What’s happened since then is that Biden has been subjected to a barrage of criticism about his record on racially sensitive issues, from his anti-busing activism in the 1970s to his key role in the passage of anti-crime legislation in the 1990s associated with mass incarceration. This line of attack has endangered a key Biden political asset: his popularity among African-American voters, mostly attributable to his two-term partnership with Barack Obama. Biden’s already vulnerable to a loss of black support with two African-American rivals (Kamala Harris and Cory Booker) in the field. So without question, being closely associated with a celebrity African-American pol would be helpful, if not necessarily a silver bullet.
But would this sort of partnership with Biden make any sense for Stacey Abrams, who at present is among the most widely admired Democratic politicians in the country? Why would she want to take sides in what could become a fractious 2020 nominating contest, unless she decides to run for president herself (as she has hinted is still a possibility)?
Ironically, the key reason she might entertain an early Biden–Abrams ticket is that it would get her off the hook of being incessantly pressured to run for the Senate in Georgia in 2020 — a job she’s sensibly never shown any interest in (she definitely wants to be governor of Georgia, and perhaps president). If Biden loses the nomination or the general election, she can still return to Georgia and run for governor in 2022. And if he wins, well, she’d be at least as well-positioned to run for president herself as Biden is today, and the opportunity might come up in 2024, given Biden’s age. Abrams is only 45. Going from being a former state legislator to the putative vice-president on a ticket with one of the two most likely nominees might seem a reasonable path forward for her, particularly if she believes her presence could give Biden a crucial boost.
Serving as the protector of Biden’s racial flank, on the other hand, might get a little old and a little limiting for someone of Abrams’s enormous talents and potential.
In the end, Biden may not go in this direction (or even run for president, for that matter), and Abrams might not even be interested in it. But until one or the other of them rules it out, the speculation will continue. It really is hard to imagine a better tonic for the things that politically ail Uncle Joe than having Stacey Abrams at his side on the tough road ahead.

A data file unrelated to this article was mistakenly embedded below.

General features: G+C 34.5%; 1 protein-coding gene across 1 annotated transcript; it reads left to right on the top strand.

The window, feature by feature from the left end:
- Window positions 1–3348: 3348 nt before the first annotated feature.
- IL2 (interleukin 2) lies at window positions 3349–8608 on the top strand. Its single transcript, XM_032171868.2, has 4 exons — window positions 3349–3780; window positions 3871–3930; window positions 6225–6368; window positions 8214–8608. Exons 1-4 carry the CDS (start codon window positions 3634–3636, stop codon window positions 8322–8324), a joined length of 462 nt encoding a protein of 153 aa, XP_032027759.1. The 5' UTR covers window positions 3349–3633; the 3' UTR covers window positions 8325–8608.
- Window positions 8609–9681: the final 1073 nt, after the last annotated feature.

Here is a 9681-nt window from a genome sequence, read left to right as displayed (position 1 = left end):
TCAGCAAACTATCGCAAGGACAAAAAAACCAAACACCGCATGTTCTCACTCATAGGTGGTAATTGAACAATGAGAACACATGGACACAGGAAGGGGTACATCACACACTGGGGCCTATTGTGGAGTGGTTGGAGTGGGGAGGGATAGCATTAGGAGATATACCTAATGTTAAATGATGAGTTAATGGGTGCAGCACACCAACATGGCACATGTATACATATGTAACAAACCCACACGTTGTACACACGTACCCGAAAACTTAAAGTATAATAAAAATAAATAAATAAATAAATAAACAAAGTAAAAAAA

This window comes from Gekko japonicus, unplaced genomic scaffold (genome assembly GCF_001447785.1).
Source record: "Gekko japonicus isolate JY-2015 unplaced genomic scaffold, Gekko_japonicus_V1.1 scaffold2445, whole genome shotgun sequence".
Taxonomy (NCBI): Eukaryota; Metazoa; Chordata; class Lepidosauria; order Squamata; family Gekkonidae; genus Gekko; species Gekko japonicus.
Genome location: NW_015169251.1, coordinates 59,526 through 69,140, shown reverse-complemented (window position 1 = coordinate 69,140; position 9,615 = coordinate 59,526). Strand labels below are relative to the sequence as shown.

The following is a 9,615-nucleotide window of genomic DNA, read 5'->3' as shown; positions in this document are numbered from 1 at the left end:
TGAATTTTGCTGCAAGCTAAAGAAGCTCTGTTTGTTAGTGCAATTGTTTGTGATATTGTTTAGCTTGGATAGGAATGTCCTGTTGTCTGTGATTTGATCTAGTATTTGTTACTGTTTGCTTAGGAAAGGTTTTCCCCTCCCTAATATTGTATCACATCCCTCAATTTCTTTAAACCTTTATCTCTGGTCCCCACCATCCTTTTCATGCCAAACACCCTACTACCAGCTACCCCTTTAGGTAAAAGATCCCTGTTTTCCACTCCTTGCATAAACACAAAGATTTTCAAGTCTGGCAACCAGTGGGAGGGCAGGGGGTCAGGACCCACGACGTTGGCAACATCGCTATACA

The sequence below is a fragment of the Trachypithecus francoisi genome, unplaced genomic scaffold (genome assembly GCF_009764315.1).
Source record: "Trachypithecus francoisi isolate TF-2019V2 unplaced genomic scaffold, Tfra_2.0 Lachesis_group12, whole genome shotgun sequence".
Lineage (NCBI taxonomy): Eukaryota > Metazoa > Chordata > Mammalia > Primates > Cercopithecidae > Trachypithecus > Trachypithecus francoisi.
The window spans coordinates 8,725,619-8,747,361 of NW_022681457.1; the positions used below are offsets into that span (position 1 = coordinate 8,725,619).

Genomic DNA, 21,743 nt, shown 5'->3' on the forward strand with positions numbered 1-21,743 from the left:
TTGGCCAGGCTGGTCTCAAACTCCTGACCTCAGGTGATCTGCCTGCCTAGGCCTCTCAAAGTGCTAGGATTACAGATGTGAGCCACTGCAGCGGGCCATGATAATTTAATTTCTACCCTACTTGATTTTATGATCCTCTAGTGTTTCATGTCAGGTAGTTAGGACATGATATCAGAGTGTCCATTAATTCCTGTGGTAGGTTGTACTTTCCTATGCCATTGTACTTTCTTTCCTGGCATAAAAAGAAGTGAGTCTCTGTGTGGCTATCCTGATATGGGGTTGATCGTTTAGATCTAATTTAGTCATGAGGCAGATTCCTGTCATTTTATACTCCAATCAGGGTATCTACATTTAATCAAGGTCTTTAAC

I mean by liberal democracy one in which pluralism is celebrated, power is widely distributed, justice is dispensed without regard to politics, the press is free and respected, minorities protected, and where an opposition has a chance to win real, governing power.
The space for this in America has significantly shrunk these past two years and this election has only consolidated that new status quo. In a textbook case of authoritarian creep, Trump will now further marginalize the press, rid his Cabinet of anyone not wedded to him entirely (bye-bye, General Mattis and Jeff Sessions), quash or marginalize any independent investigation into his campaign, politicize the Justice Department, and launch new inquiries against his opponents.
Do conservatives really not believe what liberals believe, that “liberal democracy is one in which pluralism is celebrated, power is widely distributed, justice is dispensed without regard to politics, the press is free and respected, minorities protected, and where an opposition has a chance to win real, governing power.”
What do they believe instead? that pluralism should be put down, power not be widely distributed, that justice should be dispensed in regard to one’s politics, that the press is the enemy of the people and should be declared Fake News, that minorities should be left unprotected, to fend for themselves, and that the opposition should be deprived of the chance to win real governing power?
In the same issue of NYMagazine Jonathan Chait has this to say:
On November 7, President Trump woke up to a world in which Democrats had smashed through a gerrymandered map to win three dozen House seats, depriving him of both his legislative majority and his effective immunity from congressional oversight and accountability. He responded in the most Trumpian way: with an atavistic display of brute dominance. He insisted the election had been a triumph (“I thought it was a very close to complete victory”), belittled Republicans who had lost for declining his “embrace,” pulled the press pass from CNN reporter Jim Acosta, and warned Democrats not to investigate anything in his administration or he would refuse to work with them and have Senate Republicans investigate them back….
From the very beginning, when Donald Trump and his father ignored demands from the Nixon Justice Department that they stop discriminating against African-Americans, through his repeated tax fraud and financial scams, legal impunity has formed the through-line of his career. Holding him accountable serves not only Democrats’ self-interest but the rule of law. That process (of impeachment?) begins now.